Back to school: How will schools be kept Covid-safe this term?

3 months ago 17
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Pupils will soon be back at school across the UK, with new measures in place to prevent Covid cases leading to large numbers being sent home.

Schools have already returned in Scotland, where First Minister Nicola Sturgeon thinks they could be linked to a rapid rise in Covid 19 cases.

How often will pupils be tested?

In England, all secondary-school pupils will be invited to take two lateral-flow swab tests at school - three to five days apart - to see if they are carrying the virus.

Schools can begin testing just before the term starts and stagger the return of pupils across the first week to manage this.

They will be contacting parents to seek consent and inform them of arrangements.

Those who test positive will be contacted by NHS Test and Trace and instructed to isolate.

In Wales, Northern Ireland and Scotland, pupils and staff will be encouraged to take home or community-based tests before term starts.

Across all the nations, twice-weekly voluntary lateral-flow testing for pupils at home will be encouraged and continued.

What happens if a pupil tests positive?

Once school is under way, pupils who test positive will be required to isolate at home for 10 days, as before.

The child - or their parents - will also be asked to provide details about close contacts at school and elsewhere.

And children named as close contacts will be asked to take a polymerase-chain-reaction (PCR) swab test.

But this term, unless these close contacts themselves test positive, they will not have to self-isolate.

Will pupils still need to socially distance?

For schools in England, Wales and Northern Ireland, social-distancing measures and rules around "bubble" or "contact" groups, where pupils stay in a fixed group, have been relaxed.

In many ways, the responsibility has been handed over to head teachers to decide what common-sense measures are needed.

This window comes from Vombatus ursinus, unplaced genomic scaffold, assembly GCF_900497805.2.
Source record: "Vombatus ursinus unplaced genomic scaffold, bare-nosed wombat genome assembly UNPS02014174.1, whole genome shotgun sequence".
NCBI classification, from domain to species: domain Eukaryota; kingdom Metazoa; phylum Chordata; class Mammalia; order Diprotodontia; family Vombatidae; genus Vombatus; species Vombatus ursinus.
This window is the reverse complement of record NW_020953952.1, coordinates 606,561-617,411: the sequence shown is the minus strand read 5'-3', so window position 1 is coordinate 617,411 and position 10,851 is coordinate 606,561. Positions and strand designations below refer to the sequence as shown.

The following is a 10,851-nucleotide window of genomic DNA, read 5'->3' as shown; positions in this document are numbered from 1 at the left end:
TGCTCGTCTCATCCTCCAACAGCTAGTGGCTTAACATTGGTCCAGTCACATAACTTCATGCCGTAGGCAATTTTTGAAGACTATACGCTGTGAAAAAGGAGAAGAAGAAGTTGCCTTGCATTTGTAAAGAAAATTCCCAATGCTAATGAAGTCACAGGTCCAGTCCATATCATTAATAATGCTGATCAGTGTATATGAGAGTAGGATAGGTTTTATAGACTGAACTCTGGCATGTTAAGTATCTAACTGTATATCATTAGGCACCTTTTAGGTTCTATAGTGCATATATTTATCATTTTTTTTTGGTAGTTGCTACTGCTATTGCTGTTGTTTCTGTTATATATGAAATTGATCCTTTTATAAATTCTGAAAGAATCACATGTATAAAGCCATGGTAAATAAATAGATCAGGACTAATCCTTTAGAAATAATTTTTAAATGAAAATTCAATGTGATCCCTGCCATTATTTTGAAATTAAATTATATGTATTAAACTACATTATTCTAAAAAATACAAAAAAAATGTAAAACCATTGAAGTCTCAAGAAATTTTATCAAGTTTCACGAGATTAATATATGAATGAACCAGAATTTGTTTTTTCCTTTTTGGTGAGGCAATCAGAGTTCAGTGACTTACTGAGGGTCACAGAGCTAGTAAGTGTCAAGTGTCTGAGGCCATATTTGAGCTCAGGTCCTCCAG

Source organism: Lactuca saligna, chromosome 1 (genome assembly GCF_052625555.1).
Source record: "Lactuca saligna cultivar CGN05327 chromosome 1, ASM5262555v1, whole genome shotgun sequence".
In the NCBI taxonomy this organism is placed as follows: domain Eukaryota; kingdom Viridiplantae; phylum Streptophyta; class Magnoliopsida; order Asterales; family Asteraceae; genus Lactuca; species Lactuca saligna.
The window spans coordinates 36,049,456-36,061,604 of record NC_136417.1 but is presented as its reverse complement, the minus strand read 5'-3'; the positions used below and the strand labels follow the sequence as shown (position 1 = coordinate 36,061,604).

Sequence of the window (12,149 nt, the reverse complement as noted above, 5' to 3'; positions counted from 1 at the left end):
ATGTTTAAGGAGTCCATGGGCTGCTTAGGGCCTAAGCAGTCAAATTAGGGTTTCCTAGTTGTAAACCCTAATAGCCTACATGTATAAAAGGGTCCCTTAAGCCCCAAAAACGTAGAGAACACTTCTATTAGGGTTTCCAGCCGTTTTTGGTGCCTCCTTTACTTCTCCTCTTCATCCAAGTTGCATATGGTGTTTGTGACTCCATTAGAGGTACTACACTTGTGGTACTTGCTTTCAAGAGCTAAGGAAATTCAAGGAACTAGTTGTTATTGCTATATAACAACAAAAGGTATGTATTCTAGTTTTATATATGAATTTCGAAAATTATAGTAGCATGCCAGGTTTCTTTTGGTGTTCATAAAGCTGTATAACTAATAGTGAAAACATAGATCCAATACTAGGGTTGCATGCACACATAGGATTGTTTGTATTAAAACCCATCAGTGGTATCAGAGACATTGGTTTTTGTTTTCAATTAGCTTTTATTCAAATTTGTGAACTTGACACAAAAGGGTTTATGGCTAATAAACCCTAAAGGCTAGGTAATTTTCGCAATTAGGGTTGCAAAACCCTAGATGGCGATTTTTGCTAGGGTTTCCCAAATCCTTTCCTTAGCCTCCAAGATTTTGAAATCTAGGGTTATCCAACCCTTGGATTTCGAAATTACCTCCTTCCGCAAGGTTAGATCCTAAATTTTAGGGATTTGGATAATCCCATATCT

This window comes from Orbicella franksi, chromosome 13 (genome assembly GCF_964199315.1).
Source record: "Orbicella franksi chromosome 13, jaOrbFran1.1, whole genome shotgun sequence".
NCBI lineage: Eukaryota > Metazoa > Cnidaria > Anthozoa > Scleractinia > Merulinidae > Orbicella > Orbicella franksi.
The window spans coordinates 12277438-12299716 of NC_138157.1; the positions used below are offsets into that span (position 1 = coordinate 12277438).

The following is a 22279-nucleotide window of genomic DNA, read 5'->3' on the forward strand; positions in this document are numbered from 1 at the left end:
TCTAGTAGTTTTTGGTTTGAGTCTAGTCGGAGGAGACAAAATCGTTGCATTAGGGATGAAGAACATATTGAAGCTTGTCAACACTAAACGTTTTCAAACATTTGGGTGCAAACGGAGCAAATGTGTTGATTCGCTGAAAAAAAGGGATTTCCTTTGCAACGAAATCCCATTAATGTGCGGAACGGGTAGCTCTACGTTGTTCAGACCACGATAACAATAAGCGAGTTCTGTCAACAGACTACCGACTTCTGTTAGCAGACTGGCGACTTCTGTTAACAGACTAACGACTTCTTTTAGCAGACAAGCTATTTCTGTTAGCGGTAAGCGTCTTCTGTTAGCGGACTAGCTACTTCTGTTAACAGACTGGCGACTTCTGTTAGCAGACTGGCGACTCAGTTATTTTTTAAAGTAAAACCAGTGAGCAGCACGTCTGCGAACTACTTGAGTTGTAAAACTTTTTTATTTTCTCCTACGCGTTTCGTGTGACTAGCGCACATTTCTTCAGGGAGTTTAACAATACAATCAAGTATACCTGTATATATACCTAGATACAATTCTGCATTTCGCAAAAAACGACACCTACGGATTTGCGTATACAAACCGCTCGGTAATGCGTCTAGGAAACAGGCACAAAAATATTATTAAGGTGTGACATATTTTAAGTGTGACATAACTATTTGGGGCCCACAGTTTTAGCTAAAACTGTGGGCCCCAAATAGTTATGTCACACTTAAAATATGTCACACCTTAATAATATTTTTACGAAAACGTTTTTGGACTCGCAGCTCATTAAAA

And depending on the layout and size of their school, some will decide to keep some of their one-way systems and crowd-control measures.

In Scotland, more restrictions are being maintained until the end of September.

On school premises, all staff must stay at least 1m (3ft) from pupils and colleagues.

What about face coverings and ventilation?

Face coverings are no longer routinely advised for staff or pupils in schools England and Wales, although they are still recommended in crowded spaces such as school buses.

But in Scotland, face coverings will be required at least until the end of September.

And in Northern Ireland, they will be required in class for the first six weeks of term at least.

Meanwhile, head teachers have been asking for government support to introduce ventilation measures beyond opening windows and doors, which may not always be possible or comfortable in the winter months.

And the Department for Education has pledged to provide 300,000 carbon-dioxide monitors to schools in England from September - to help identify where airflow is limited and viruses may more easily spread.

But nothing further has been promised in the way of funding for ventilation, which teaching unions have demanded.

Are there any other measures?

If there is an outbreak, the Department for Education has also published a list of measures schools in England can consider, including:

  • having classes and assemblies outside
  • improving ventilation indoors

And it may become necessary to temporarily reintroduce bubble groups in some local areas.

Although, any such decision would have to take into account the detrimental impact they can have on the education.

How will pupils catch up on lost school time?

Pupils in the UK have missed an average of about a third of their learning time during the pandemic.

A subsidised tutoring scheme was set up in England and summer schools have been running in some schools.

The government pledged £1.4bn to support catch-up in England.

But this figure was heavily criticised by school leaders, who said it amounted to only £50 per pupil per year.

Will exams go ahead in 2022?

Exams are expected to return in 2022 for GCSEs, A-levels and vocational qualifications in England, Wales and Northern Ireland.

  • In England, pupils are likely to be told which topics will come up - to mitigate some of the Covid disruption
  • In Wales, exams will be modified to take account of the challenges pupils have faced
  • In Northern Ireland, national exams will have significantly fewer papers

In Scotland, the government says exams will go ahead next year. National 5, Higher and Advanced Higher exams will be held in spring 2022 providing public health advice allows it.

Course content will be reduced to take account of the turmoil of the past two years.

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